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Why Do I Need A Guru?

 

The Bhagavad-gita presents the idea! teacher-student relationship. Faced with fighting a battle against his friends and relatives, Arjuna broke down. Therefore, he approached his guru, Lord Sri  Krishna who is accepted throughout the Vedas as the Supreme Person, the knower and compiler of the Vedas. Arjuna told Lord Krishna, "Now I am confused about my duty and have lost all  composure because of miserly weakness. In this condition lam asking You to tell me for certain what is best for me.Now I am Your disciple, and a soul surrendered unto You. Please instruct  me." (Bhagavad-gita 2.7).

 

By nature's design the complete system of material activities is a source of per­plexity for everyone. At every step there is perplexity and therefore it behooves one to approach a bona fide  spiritual master who can give one proper guidance for executing the purpose of life. All Vedic I iteratures "advise us to approach a bona fide spiritual master to get  free from the material rplexities  of life which happen without our desire They are like forest fire that somehow blazes without being set by anyone  Similarly the world situation is such that being perplexities of life automatically  appear, without our wanting such Confusion. No one wants fire to break out, and yet it does, and then we become perplexed. The Vedic wisdom therefore advises that in order to solve the  perplexities of life, one must approach a  spiritual master who is in diseiplic succession. Who is the man in perplexities? It is he who does not under­stand the problems of life: birth, old age,  disease and death. The kripana (miser) thinks that he is able to protect his family mem­bers from death; or thinks that his family or society can save him from the verge of death. Such family  attachment can be found even in the lower animals who take care of their children also. Being intelligent, Arjuna could understand that his material af­fection for the body of family members and  his wish to protect them from death were the causes of his perplexities.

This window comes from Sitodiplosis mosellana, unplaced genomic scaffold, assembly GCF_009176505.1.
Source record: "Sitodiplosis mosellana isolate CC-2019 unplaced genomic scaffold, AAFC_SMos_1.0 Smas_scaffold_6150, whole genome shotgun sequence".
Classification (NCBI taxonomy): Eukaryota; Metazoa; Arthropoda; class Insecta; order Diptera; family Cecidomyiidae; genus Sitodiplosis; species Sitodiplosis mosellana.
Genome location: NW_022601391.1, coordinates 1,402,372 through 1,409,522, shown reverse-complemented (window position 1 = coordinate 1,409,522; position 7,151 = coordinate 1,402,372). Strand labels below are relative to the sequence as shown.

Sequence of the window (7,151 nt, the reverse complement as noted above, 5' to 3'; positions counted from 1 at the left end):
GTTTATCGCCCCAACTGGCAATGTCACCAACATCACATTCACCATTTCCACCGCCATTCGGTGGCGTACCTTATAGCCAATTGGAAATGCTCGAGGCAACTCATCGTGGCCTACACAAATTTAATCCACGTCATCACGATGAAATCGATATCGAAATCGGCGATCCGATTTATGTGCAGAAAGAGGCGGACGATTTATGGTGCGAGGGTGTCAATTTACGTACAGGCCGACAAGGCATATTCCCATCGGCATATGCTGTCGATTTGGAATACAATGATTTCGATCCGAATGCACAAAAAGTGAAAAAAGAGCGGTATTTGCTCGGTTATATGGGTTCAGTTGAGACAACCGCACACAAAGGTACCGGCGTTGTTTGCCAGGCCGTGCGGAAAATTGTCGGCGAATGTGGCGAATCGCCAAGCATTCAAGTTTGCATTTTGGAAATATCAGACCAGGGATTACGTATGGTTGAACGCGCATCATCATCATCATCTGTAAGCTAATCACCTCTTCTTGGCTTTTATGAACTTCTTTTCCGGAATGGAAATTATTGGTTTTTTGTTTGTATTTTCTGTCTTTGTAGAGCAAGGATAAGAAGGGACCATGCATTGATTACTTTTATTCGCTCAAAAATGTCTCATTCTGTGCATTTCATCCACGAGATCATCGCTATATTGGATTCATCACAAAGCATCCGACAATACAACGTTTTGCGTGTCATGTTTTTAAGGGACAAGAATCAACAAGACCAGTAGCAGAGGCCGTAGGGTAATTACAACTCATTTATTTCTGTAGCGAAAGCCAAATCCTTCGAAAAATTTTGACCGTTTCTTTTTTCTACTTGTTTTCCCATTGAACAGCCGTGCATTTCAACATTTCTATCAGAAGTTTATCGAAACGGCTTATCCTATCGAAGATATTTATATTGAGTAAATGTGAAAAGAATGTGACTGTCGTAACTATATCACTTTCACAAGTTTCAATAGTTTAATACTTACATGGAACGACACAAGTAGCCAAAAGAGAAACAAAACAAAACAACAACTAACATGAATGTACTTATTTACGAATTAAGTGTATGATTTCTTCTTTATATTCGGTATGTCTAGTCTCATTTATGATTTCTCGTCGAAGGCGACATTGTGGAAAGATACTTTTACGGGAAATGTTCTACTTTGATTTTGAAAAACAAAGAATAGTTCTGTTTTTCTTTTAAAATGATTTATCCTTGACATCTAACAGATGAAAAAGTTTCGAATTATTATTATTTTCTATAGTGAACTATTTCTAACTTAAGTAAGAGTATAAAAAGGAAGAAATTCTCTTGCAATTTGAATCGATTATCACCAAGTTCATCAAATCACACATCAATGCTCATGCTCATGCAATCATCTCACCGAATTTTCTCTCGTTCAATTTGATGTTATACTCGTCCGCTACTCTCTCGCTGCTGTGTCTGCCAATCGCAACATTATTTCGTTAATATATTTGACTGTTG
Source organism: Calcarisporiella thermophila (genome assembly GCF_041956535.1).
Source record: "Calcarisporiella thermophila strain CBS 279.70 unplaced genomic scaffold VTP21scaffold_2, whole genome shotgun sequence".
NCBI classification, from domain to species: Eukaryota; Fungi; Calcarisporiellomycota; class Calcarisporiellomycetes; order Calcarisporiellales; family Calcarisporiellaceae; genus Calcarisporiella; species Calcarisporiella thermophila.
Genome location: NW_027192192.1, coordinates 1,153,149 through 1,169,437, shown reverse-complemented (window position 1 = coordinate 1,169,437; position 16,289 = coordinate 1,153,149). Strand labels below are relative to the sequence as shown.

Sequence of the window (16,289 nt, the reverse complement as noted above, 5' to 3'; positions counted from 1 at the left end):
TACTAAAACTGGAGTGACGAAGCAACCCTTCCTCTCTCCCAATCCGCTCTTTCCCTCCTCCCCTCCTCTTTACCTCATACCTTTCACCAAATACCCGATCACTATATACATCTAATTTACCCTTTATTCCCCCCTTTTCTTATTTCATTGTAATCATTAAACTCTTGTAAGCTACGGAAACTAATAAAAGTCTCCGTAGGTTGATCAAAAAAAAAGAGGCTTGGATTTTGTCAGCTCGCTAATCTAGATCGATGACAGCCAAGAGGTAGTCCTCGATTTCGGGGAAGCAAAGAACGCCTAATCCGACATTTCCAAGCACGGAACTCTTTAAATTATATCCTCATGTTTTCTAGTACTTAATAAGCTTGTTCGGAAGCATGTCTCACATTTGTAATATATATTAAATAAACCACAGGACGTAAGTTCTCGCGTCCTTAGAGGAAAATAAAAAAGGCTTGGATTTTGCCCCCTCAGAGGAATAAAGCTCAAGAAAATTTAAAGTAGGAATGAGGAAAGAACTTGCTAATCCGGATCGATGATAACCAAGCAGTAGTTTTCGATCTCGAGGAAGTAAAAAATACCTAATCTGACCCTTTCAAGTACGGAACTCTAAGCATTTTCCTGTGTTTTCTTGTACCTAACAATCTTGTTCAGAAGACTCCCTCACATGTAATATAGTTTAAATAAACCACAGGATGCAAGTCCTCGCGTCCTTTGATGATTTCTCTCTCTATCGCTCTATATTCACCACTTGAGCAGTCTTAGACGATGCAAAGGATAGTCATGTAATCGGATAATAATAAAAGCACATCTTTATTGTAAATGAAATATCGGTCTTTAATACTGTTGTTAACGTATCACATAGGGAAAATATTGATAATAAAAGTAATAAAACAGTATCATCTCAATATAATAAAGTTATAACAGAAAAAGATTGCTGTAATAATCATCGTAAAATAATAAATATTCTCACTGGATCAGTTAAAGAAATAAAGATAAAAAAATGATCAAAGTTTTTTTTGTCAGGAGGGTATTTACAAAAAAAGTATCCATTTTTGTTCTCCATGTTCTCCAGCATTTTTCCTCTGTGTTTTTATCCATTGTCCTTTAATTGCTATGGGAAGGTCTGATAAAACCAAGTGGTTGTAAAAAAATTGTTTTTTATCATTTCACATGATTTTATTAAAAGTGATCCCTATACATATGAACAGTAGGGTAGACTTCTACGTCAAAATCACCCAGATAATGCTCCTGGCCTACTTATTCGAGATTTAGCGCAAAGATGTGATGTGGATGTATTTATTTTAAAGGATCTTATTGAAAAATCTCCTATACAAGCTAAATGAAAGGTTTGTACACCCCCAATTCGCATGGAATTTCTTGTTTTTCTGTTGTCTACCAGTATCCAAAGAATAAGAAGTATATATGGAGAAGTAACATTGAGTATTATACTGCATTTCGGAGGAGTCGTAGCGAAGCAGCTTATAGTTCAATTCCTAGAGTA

Krishna wanted the Kurukshetra battle to take place as a part of His divine plan to

 

*Place King Yudhishtira on the throne

*Re-establish religion in the world

*Deliver Bhagavad-gita for the benefit of all humanity.

 

 Arjuna was a kshatriya. Although he could understand that his duty to fight was awaiting him, still, on account of miserly weakness, he could not discharge his duties. He therefore offered him  self   to Krishna, the supreme spiritual master, as a disciple.He wanted t0 Stop friendly talks. Talks between  the master and  the disciple are serious. Krishna is therefore the original spiritual  master of the science of the Bhagavad-gita and Arjuna is the first disciple for understanding the Gita.

 

After hearing the Bhagavad-gita from Lord Krishna Arjuna was freed from all illusion. He fought the war according to the instructions of Lord Krishna, won the kingdom of the entire world, and  finally went back to the kingdom of God at the end of his life. Thus the example of Arjuna shows that, in order to attain true success in life, one must take shelter of a bona fide spiritual master.  Therefore the Mundaka Upanishad (1.2.12) enjoins:

 

tad-vijnanartham sa gurum evabhigacchet

samit-panih srotriyam brahma-nistham

 

"In order to learn the transcendental science, one must submissively approach a bona fide spiritual master, who is coming in disciplic succession and is fixed in the Absolute Truth."